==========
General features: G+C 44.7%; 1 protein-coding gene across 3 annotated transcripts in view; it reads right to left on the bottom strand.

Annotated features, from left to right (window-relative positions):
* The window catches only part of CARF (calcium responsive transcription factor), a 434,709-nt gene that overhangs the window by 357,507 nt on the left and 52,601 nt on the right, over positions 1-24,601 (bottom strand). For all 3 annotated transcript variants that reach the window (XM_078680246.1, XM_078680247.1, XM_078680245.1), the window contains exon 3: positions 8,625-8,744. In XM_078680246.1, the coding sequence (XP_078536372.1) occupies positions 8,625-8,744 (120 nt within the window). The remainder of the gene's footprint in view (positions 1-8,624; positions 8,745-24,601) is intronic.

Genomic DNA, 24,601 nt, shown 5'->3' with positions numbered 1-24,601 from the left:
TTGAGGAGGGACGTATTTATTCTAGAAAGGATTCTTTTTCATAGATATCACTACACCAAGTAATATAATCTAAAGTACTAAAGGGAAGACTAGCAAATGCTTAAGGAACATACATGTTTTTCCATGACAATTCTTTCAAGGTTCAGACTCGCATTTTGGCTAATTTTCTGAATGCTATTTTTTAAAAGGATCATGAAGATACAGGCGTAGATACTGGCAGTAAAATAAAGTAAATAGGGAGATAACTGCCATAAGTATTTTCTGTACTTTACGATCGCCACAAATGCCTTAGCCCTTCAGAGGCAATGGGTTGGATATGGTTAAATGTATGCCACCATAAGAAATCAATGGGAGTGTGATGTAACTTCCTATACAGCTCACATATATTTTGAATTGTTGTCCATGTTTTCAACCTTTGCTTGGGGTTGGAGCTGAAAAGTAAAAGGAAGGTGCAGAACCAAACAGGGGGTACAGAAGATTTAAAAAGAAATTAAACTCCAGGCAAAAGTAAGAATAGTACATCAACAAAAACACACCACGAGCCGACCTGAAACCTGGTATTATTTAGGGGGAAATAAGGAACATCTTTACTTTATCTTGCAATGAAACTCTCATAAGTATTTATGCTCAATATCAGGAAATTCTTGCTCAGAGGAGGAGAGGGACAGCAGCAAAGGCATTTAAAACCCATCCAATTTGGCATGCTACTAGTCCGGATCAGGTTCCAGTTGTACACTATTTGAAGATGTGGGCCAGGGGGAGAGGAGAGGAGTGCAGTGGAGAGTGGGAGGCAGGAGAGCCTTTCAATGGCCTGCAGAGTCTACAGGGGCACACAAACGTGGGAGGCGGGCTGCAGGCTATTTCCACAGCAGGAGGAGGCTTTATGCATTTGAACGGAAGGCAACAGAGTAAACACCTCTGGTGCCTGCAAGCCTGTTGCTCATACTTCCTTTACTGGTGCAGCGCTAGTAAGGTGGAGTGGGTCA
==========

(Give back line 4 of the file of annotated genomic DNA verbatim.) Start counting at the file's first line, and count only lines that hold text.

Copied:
Genomic DNA, 24,601 nt, shown 5'->3' with positions numbered 1-24,601 from the left: